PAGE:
By the end of the eighteenth century, that naval practice was common on both flanks of the Mediterranean. Furthermore, the major European powers manipulated it to their own advantages. Great Britain, for example, did not hesitate to entertain itself with the idea that the power of Algiers might be beneficial if used to check and weaken American economic expansion in the Mediterranean. Lord Sheffield plainly expressed that British view: “It is not probable the American States will have a very free trade in the Mediterranean; it will not be in the interest of the great maritime powers to protect them there from the Barbary States.”xxxvii
That exactly what Great Britain did: by the Peace Treaty of 1783, the Americans were deprived of their British shield in the Mediterranean and the different treaties with the Christian powers did not guarantee protection for American trading interests in the Mediterranean.
Accordingly, it happened that the commercial activities of the newly independent Americans were caught in the midst of a deeply rooted religious hatred that found expression in various naval clashes between Algiers and the Christian states and which was manipulated by the great powers to their own ends. In sum, the prevailing religious animosity and power rivalry in the Mediterranean did not serve American interests either.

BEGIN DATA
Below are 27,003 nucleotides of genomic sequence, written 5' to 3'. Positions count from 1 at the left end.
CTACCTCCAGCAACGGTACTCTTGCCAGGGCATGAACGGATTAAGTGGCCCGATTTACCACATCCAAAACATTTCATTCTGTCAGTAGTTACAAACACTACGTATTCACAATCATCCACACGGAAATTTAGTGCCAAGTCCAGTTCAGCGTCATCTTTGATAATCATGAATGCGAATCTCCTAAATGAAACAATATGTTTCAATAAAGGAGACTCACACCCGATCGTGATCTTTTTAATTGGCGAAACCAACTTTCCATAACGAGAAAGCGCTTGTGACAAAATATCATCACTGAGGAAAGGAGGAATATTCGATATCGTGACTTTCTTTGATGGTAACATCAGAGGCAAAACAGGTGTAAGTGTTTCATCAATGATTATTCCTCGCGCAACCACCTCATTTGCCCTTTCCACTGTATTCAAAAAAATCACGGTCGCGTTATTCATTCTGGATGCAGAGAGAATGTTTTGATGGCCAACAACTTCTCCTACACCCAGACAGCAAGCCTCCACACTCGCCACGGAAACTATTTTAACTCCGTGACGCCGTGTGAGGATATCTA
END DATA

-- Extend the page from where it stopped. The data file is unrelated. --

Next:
It would be perhaps more accurate also to attribute those late eighteenth and early nineteenth centuries events to the American government itself. Its naval and financial weaknesses, added to its geographical remoteness, did not permit it a quick and effective adaptation to Mediterranean prevailing conditions. Financially, it was not until 1794 that the American Congress could provide the necessary funds for negotiating a peace treaty. Hence, the capture of American ships might more be imputed to the reluctance of the American government to adhere to international law and custom as they existed then and negotiation of peace treaties on the basis of tribute than to any particular aggressiveness towards the United States on the side of Algiers. Nonetheless,capture aroused a cry of indignation among Americans who, proud as they were about their independence, considered it national humiliation. In sum, one may conclude that Algiers’ practice of corsairing during the period 1783-1816 may not be considered as hostile action against the United States. Corsairing was a Mediterranean practice and by no means could